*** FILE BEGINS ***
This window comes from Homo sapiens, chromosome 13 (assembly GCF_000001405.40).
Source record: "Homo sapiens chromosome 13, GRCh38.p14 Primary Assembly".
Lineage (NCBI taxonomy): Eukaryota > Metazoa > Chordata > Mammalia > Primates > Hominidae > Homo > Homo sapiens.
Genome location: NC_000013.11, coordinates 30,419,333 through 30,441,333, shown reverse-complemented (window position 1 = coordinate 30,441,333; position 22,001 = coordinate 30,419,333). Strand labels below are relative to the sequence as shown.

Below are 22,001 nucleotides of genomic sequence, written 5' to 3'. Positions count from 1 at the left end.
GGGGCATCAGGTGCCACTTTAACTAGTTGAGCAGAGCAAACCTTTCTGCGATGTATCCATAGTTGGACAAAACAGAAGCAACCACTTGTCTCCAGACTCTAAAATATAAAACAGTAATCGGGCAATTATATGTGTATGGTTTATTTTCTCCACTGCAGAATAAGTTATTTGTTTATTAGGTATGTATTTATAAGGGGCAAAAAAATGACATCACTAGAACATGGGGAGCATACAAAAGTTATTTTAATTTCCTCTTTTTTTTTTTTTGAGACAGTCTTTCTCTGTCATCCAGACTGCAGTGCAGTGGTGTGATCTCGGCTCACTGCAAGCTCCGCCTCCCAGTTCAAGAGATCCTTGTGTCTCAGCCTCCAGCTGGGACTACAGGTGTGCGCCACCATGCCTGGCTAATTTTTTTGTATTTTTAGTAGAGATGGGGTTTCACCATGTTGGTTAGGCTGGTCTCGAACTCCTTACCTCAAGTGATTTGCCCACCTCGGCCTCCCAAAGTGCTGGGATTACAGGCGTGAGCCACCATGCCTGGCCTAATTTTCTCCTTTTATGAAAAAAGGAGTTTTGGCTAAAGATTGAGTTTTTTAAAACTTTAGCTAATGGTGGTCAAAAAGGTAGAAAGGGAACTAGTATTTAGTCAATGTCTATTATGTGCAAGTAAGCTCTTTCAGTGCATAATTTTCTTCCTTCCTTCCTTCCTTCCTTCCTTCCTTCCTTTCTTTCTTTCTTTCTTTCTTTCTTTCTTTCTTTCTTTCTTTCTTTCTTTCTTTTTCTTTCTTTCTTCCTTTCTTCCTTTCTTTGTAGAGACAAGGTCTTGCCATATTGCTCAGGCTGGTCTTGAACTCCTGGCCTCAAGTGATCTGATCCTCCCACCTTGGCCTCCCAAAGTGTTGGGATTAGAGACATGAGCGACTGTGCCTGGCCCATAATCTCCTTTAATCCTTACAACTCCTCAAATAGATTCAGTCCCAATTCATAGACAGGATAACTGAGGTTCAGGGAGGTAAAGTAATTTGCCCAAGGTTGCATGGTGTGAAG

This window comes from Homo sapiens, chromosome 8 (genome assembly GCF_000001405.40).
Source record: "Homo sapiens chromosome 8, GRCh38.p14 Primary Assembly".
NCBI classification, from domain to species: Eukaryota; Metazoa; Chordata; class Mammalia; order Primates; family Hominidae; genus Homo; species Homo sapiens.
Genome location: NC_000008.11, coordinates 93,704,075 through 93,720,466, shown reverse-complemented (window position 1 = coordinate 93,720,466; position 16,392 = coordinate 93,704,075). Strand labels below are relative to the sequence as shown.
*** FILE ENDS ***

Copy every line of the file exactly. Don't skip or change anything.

This window comes from Homo sapiens, chromosome 13 (assembly GCF_000001405.40).
Source record: "Homo sapiens chromosome 13, GRCh38.p14 Primary Assembly".
Lineage (NCBI taxonomy): Eukaryota > Metazoa > Chordata > Mammalia > Primates > Hominidae > Homo > Homo sapiens.
Genome location: NC_000013.11, coordinates 30,419,333 through 30,441,333, shown reverse-complemented (window position 1 = coordinate 30,441,333; position 22,001 = coordinate 30,419,333). Strand labels below are relative to the sequence as shown.

Below are 22,001 nucleotides of genomic sequence, written 5' to 3'. Positions count from 1 at the left end.
GGGGCATCAGGTGCCACTTTAACTAGTTGAGCAGAGCAAACCTTTCTGCGATGTATCCATAGTTGGACAAAACAGAAGCAACCACTTGTCTCCAGACTCTAAAATATAAAACAGTAATCGGGCAATTATATGTGTATGGTTTATTTTCTCCACTGCAGAATAAGTTATTTGTTTATTAGGTATGTATTTATAAGGGGCAAAAAAATGACATCACTAGAACATGGGGAGCATACAAAAGTTATTTTAATTTCCTCTTTTTTTTTTTTTGAGACAGTCTTTCTCTGTCATCCAGACTGCAGTGCAGTGGTGTGATCTCGGCTCACTGCAAGCTCCGCCTCCCAGTTCAAGAGATCCTTGTGTCTCAGCCTCCAGCTGGGACTACAGGTGTGCGCCACCATGCCTGGCTAATTTTTTTGTATTTTTAGTAGAGATGGGGTTTCACCATGTTGGTTAGGCTGGTCTCGAACTCCTTACCTCAAGTGATTTGCCCACCTCGGCCTCCCAAAGTGCTGGGATTACAGGCGTGAGCCACCATGCCTGGCCTAATTTTCTCCTTTTATGAAAAAAGGAGTTTTGGCTAAAGATTGAGTTTTTTAAAACTTTAGCTAATGGTGGTCAAAAAGGTAGAAAGGGAACTAGTATTTAGTCAATGTCTATTATGTGCAAGTAAGCTCTTTCAGTGCATAATTTTCTTCCTTCCTTCCTTCCTTCCTTCCTTCCTTCCTTTCTTTCTTTCTTTCTTTCTTTCTTTCTTTCTTTCTTTCTTTCTTTCTTTCTTTTTCTTTCTTTCTTCCTTTCTTCCTTTCTTTGTAGAGACAAGGTCTTGCCATATTGCTCAGGCTGGTCTTGAACTCCTGGCCTCAAGTGATCTGATCCTCCCACCTTGGCCTCCCAAAGTGTTGGGATTAGAGACATGAGCGACTGTGCCTGGCCCATAATCTCCTTTAATCCTTACAACTCCTCAAATAGATTCAGTCCCAATTCATAGACAGGATAACTGAGGTTCAGGGAGGTAAAGTAATTTGCCCAAGGTTGCATGGTGTGAAG

This window comes from Homo sapiens, chromosome 8 (genome assembly GCF_000001405.40).
Source record: "Homo sapiens chromosome 8, GRCh38.p14 Primary Assembly".
NCBI classification, from domain to species: Eukaryota; Metazoa; Chordata; class Mammalia; order Primates; family Hominidae; genus Homo; species Homo sapiens.
Genome location: NC_000008.11, coordinates 93,704,075 through 93,720,466, shown reverse-complemented (window position 1 = coordinate 93,720,466; position 16,392 = coordinate 93,704,075). Strand labels below are relative to the sequence as shown.